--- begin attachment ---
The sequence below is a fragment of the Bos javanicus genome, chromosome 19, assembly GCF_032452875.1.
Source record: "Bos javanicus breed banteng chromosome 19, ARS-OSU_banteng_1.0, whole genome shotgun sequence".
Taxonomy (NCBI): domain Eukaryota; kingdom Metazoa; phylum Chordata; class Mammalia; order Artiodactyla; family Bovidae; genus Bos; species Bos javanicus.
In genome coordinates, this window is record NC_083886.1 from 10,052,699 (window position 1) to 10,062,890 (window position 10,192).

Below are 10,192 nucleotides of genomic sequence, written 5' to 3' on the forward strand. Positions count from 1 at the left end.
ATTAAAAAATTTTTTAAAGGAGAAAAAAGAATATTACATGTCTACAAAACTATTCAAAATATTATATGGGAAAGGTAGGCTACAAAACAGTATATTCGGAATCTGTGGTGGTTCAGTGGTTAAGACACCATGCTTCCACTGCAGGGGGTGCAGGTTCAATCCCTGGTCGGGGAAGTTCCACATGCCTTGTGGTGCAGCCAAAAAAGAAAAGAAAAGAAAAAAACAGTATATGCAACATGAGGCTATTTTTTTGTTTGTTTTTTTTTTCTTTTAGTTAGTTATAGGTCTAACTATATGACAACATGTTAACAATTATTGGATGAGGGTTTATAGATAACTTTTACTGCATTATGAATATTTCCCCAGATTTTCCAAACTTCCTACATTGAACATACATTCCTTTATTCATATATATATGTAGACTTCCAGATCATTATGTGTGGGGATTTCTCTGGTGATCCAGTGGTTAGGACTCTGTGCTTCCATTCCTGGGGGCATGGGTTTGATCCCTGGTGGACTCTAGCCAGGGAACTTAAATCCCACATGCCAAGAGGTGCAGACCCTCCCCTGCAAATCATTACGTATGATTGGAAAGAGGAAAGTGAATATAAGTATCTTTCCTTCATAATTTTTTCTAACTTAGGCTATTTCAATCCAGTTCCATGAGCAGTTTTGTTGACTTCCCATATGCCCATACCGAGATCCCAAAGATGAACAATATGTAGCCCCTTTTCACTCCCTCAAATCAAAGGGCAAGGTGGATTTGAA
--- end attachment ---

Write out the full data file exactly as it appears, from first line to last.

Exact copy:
The sequence below is a fragment of the Bos javanicus genome, chromosome 19, assembly GCF_032452875.1.
Source record: "Bos javanicus breed banteng chromosome 19, ARS-OSU_banteng_1.0, whole genome shotgun sequence".
Taxonomy (NCBI): domain Eukaryota; kingdom Metazoa; phylum Chordata; class Mammalia; order Artiodactyla; family Bovidae; genus Bos; species Bos javanicus.
In genome coordinates, this window is record NC_083886.1 from 10,052,699 (window position 1) to 10,062,890 (window position 10,192).

Below are 10,192 nucleotides of genomic sequence, written 5' to 3' on the forward strand. Positions count from 1 at the left end.
ATTAAAAAATTTTTTAAAGGAGAAAAAAGAATATTACATGTCTACAAAACTATTCAAAATATTATATGGGAAAGGTAGGCTACAAAACAGTATATTCGGAATCTGTGGTGGTTCAGTGGTTAAGACACCATGCTTCCACTGCAGGGGGTGCAGGTTCAATCCCTGGTCGGGGAAGTTCCACATGCCTTGTGGTGCAGCCAAAAAAGAAAAGAAAAGAAAAAAACAGTATATGCAACATGAGGCTATTTTTTTGTTTGTTTTTTTTTTCTTTTAGTTAGTTATAGGTCTAACTATATGACAACATGTTAACAATTATTGGATGAGGGTTTATAGATAACTTTTACTGCATTATGAATATTTCCCCAGATTTTCCAAACTTCCTACATTGAACATACATTCCTTTATTCATATATATATGTAGACTTCCAGATCATTATGTGTGGGGATTTCTCTGGTGATCCAGTGGTTAGGACTCTGTGCTTCCATTCCTGGGGGCATGGGTTTGATCCCTGGTGGACTCTAGCCAGGGAACTTAAATCCCACATGCCAAGAGGTGCAGACCCTCCCCTGCAAATCATTACGTATGATTGGAAAGAGGAAAGTGAATATAAGTATCTTTCCTTCATAATTTTTTCTAACTTAGGCTATTTCAATCCAGTTCCATGAGCAGTTTTGTTGACTTCCCATATGCCCATACCGAGATCCCAAAGATGAACAATATGTAGCCCCTTTTCACTCCCTCAAATCAAAGGGCAAGGTGGATTTGAA